Maintain a detailed record of incubation conditions, including temperature, humidity levels, egg turning schedule, and candling results. This information is valuable for future reference and troubleshooting.

4.5 Avoid Disturbances:

Minimize disturbances to the incubator during incubation. Opening the incubator frequently can disrupt temperature and humidity levels.

Step 5: Preparing for Hatching

As the incubation period comes to an end, it’s time to prepare for hatching:

5.1 Increase Humidity:

During the last three days of incubation (days 14 to 17), increase the humidity in the incubator to 70-80% RH. This higher humidity level helps soften the eggshells and assists the chicks in hatching.

5.2 Stop Turning:

Stop turning the eggs when you notice the embryos moving into the hatching position, which usually happens on day 14.

5.3 Silence and Darkness:

Reduce disturbances and minimize light exposure during the hatching period. Chicks need a calm and dark environment to hatch successfully.

Step 6: Hatching

Hatching is an exciting and critical phase in quail egg incubation. It requires patience and careful observation:

6.1 Wait for Signs of Hatching:

Chicks usually start pipping (breaking through the eggshell) on day 16. Keep a close eye on the eggs for signs of pipping, which include small cracks or sounds of chirping.

6.2 Hands-Off Approach:

Avoid intervening during the hatching process unless absolutely necessary. Chicks need time and effort to hatch independently, and assisting them prematurely can harm their health.

6.3 Hatchling Care:

Once chicks have successfully hatched, leave them in the incubator for a few hours to dry off and gain strength. Then, transfer them to a brooder or a warm, clean, and safe space.

Step 7: Caring for Newly Hatched Quail

Congratulations, you now have freshly hatched quail chicks! Here’s how to care for them:

7.1 Brooder Setup:

Prepare a brooder with proper heating, bedding, and access to clean water and chick feed. Maintain a temperature of around 95-100°F (35-37.8°C) for the first week, gradually decreasing it by 5°F (2.8°C) each week.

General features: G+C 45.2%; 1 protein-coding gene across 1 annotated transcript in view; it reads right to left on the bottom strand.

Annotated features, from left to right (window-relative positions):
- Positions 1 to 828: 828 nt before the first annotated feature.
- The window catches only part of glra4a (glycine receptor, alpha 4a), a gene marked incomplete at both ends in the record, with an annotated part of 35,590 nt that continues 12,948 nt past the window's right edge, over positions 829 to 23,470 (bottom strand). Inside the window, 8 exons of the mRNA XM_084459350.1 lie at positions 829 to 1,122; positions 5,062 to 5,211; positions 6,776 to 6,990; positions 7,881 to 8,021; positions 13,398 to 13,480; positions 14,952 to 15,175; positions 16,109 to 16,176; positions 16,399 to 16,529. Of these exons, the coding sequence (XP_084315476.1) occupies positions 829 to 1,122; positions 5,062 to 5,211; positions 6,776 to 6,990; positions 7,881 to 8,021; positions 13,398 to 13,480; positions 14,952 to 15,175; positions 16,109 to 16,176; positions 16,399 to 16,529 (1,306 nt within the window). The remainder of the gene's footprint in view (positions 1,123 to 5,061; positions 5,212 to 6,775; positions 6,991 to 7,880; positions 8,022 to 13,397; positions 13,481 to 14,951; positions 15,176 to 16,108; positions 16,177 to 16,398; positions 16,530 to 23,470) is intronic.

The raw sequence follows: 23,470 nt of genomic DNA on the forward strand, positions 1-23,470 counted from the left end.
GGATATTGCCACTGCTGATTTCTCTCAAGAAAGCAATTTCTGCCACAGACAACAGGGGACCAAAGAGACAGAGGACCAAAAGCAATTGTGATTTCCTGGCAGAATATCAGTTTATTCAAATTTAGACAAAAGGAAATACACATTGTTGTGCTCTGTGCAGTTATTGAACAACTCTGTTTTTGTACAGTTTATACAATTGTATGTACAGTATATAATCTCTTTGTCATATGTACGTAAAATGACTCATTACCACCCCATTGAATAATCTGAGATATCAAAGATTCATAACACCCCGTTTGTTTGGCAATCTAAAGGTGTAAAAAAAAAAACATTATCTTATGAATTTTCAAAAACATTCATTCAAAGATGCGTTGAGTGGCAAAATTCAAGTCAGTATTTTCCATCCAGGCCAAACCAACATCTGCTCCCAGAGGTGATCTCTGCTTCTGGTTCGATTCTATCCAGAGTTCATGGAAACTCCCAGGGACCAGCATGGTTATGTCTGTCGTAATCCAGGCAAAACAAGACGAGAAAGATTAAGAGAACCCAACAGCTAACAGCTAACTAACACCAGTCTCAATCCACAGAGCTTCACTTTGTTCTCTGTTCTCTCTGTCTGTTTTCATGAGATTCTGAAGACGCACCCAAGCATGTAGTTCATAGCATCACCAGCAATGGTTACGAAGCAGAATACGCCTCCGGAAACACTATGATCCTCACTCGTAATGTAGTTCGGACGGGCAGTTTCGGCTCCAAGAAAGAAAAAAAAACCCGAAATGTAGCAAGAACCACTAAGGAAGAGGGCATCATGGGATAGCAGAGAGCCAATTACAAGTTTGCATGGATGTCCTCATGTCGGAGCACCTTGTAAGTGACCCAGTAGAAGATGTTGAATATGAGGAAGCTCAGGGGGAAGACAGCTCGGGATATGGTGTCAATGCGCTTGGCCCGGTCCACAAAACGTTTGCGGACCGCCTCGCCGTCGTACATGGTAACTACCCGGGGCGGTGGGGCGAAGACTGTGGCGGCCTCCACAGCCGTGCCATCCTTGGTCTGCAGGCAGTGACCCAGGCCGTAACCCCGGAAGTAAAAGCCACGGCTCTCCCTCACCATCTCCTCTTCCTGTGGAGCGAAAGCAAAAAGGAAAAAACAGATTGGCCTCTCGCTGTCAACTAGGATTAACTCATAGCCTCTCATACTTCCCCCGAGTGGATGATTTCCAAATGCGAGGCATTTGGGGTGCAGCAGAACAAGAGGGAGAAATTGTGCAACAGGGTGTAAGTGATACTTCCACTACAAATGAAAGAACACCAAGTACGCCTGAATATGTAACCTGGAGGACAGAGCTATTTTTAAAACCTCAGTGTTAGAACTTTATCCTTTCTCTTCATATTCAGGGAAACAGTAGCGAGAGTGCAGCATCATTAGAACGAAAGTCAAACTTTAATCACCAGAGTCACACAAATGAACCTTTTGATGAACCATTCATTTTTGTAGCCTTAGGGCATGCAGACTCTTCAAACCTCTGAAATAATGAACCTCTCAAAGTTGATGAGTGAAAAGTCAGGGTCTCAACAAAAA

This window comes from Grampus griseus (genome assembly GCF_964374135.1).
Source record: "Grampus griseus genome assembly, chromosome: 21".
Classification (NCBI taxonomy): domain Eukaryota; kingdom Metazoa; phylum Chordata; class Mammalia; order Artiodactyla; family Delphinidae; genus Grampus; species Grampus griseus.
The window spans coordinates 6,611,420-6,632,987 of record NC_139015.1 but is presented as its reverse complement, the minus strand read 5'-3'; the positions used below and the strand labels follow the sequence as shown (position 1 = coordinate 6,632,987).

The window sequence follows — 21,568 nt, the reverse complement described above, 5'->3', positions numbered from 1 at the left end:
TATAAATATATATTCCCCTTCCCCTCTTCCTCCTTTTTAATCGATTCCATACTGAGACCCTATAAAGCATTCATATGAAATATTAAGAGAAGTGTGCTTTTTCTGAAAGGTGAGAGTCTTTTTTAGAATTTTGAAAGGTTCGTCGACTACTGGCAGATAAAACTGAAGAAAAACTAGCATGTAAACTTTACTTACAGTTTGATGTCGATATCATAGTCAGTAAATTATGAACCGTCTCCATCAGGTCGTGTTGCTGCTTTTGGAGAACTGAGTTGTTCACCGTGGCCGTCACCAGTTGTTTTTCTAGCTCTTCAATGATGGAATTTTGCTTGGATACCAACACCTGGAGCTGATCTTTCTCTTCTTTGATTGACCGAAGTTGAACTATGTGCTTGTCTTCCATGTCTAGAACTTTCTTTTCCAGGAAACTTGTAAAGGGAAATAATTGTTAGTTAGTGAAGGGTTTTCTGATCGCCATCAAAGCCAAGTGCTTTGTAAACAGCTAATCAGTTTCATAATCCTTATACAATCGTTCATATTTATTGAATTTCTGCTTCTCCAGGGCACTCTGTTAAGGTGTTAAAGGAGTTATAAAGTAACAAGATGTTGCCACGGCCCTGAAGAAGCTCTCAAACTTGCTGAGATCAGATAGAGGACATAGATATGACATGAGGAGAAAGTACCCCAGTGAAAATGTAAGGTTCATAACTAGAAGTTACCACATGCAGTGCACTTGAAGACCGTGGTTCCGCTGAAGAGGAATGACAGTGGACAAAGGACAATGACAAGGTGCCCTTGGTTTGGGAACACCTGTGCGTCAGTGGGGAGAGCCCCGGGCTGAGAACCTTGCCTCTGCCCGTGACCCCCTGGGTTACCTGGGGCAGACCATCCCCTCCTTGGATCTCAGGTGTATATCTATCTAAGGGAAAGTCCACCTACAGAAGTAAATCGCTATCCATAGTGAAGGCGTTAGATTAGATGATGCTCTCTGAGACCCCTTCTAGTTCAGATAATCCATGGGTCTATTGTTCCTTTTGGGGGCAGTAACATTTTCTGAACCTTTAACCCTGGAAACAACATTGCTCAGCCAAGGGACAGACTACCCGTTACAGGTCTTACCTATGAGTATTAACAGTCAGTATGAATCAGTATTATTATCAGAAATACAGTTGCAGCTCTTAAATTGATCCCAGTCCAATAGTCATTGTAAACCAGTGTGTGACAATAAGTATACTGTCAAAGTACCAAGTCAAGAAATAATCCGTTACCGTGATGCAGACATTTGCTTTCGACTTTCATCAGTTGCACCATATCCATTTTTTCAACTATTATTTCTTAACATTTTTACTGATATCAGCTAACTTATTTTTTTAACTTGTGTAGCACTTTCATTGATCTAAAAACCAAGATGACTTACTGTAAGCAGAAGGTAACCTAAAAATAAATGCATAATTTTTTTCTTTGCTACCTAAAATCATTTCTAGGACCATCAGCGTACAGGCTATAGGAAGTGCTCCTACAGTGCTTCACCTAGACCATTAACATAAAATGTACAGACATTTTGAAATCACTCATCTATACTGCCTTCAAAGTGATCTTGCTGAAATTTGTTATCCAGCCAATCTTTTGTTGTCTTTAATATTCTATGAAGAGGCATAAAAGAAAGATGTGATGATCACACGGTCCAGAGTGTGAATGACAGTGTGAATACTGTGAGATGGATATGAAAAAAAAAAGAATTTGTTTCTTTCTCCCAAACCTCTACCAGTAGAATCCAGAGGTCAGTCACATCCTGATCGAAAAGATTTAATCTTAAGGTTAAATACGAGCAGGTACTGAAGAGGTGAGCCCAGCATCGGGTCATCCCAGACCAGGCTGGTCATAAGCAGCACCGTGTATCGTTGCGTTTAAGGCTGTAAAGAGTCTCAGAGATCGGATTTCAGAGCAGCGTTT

7.2 Feed and Water:

Provide quail starter feed specifically formulated for chicks. Ensure that they have constant access to clean, fresh water.

7.3 Observations:

Regularly observe the chicks for signs of health issues or distress. Address any concerns promptly and consult a veterinarian if needed.

7.4 Transition to Adult Quail:

As the chicks grow, transition them to a balanced quail diet suitable for adult quail. Monitor their growth and egg production for optimal results.

Common Challenges in Quail Egg Incubation

While quail egg incubation can be rewarding, it’s essential to be aware of potential challenges:

1. Infertility: Not all eggs will be fertile, so regular candling is necessary to identify and remove infertile eggs.

2. Temperature Fluctuations: Maintaining a consistent temperature is crucial. Rapid temperature fluctuations can harm developing embryos.

3. Humidity Issues: Inconsistent humidity levels can lead to issues like egg shrinkage or difficulty in hatching. Proper monitoring is essential.

4. Disease and Contamination: Contaminated eggs or incubator equipment can introduce diseases to the developing embryos. Thorough cleanliness is vital.


Quail egg incubation is a fascinating and fulfilling endeavor that can lead to a healthy quail flock for both personal enjoyment and potential profit. By following this comprehensive step-by-step guide and being attentive to the needs of your quail eggs and chicks, you can increase your chances of successful quail hatching.

Remember that quail egg incubation requires dedication and patience. Every hatch brings new opportunities to refine your skills and contribute to the thriving world of quail farming and conservation. Enjoy the journey and the joy of watching your quail chicks grow into healthy adults, ready to provide delicious eggs or tender meat.